If you asked most Americans today what the biggest threat to our future prosperity is you would get answers like competition from abroad, outsourcing, the subprime mortgage crisis, and the wave of illegal immigration swamping the labor market.
Those answers would be wrong.
In fact, the biggest threat to Americans’ continued prosperity is the growing disquiet about our economic prospects in the face of those challenges, and the economic populism that is bursting out in response to these fears. Democratic presidential candidate John Edwards has distilled those fears into the central message of his campaign, but echoes of his message can be heard in most of the Presidential candidates’ pitches for votes. Certainly much of Governor Mike Huckabee’s meteoric rise in the polls can be attributed to his ability to tap into middle-class fears about the economy’s future.
Edwards’ campaign is built almost entirely on a foundation of class warfare—“the people versus the powerful”—and is chock full of attacks on business, the “wealthy,” and just about anyone who stands in the way of remaking the American economy into a nanny-state paradise built upon government protection and largesse.
Middle class unease about America’s future prospects in the world economy is coming to be a dominant theme in the 2008 elections, no matter who the Democrats and Republicans ultimately choose as their nominees, barring a resurgence of violence in Iraq or another terrorist attack on American soil, of course.
Unfortunately, Americans are woefully undereducated when it comes to the real roots of our enduring prosperity. Since at least the time of the Great Depression, many Americans have been taught that the government somehow “controls” the economy—and that good times and bad have been the product primarily of the economic stewardship of the President and Congress. This is a deeply dangerous illusion for a number of reasons. While it is certainly true that the government—particularly in these times when government spending is such a large and growing part of the economy—can have profound impacts on economic growth, it is certainly not the case that government policy has ever been particularly successful at driving that growth.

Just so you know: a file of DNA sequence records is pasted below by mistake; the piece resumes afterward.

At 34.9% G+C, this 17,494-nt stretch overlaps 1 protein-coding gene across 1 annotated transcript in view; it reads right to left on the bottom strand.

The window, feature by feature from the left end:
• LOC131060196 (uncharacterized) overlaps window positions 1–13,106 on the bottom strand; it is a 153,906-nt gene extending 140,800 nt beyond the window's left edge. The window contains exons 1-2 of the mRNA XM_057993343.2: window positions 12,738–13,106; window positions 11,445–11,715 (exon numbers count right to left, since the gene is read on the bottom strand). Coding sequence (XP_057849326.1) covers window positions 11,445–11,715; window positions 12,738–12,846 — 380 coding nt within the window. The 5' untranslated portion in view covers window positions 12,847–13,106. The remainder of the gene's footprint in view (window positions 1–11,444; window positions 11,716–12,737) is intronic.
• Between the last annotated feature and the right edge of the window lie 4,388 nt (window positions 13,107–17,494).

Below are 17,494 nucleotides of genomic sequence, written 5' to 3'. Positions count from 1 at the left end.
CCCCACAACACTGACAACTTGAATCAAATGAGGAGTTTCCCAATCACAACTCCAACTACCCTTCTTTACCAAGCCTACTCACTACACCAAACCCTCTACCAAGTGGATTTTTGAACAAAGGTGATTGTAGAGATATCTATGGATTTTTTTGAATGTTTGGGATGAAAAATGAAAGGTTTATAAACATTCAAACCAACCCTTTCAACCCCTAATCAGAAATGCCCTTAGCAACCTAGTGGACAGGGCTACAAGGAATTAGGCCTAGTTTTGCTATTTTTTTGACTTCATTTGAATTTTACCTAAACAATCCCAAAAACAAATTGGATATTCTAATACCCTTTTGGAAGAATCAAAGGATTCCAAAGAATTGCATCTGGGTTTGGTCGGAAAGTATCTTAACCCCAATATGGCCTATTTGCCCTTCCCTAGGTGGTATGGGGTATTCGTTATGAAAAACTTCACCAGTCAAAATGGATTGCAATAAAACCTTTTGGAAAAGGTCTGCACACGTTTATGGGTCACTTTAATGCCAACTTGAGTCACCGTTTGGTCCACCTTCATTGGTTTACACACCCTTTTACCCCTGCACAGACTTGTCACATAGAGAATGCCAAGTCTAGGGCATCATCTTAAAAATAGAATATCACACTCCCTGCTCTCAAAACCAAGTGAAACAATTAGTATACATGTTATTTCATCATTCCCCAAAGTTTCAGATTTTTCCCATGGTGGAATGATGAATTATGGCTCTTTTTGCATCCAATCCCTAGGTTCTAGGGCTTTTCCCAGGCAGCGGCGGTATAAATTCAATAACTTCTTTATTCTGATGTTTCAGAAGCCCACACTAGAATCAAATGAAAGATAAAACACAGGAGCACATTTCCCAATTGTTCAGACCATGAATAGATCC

In fact, quite the opposite is the case. Government policies have proven time and again capable of slowing economic growth, but with few exceptions they have never proven capable of stimulating the economy in the long term. Even policies that economic conservatives think of as “pro-growth,” such as deregulation, tax cuts and reducing trade barriers are more accurately thought of as the removal of government-created barriers to growth than actual government stimulants to economic activity.
“The economy,” simply put, is not manageable like a machine. It is dynamic, driven by the choices, actions, and desires of over 300 million Americans, and ultimately the billions of people around the world. However frustrating it is to think that our fortunes are hostage to the actions of people across the globe, there is almost nothing positive the government can do to change that fact. We all live on the same planet and are tapping into the same resources to better our lives. It is the inventiveness of individuals and firms that shape those resources into useful products and services that truly make up the economy.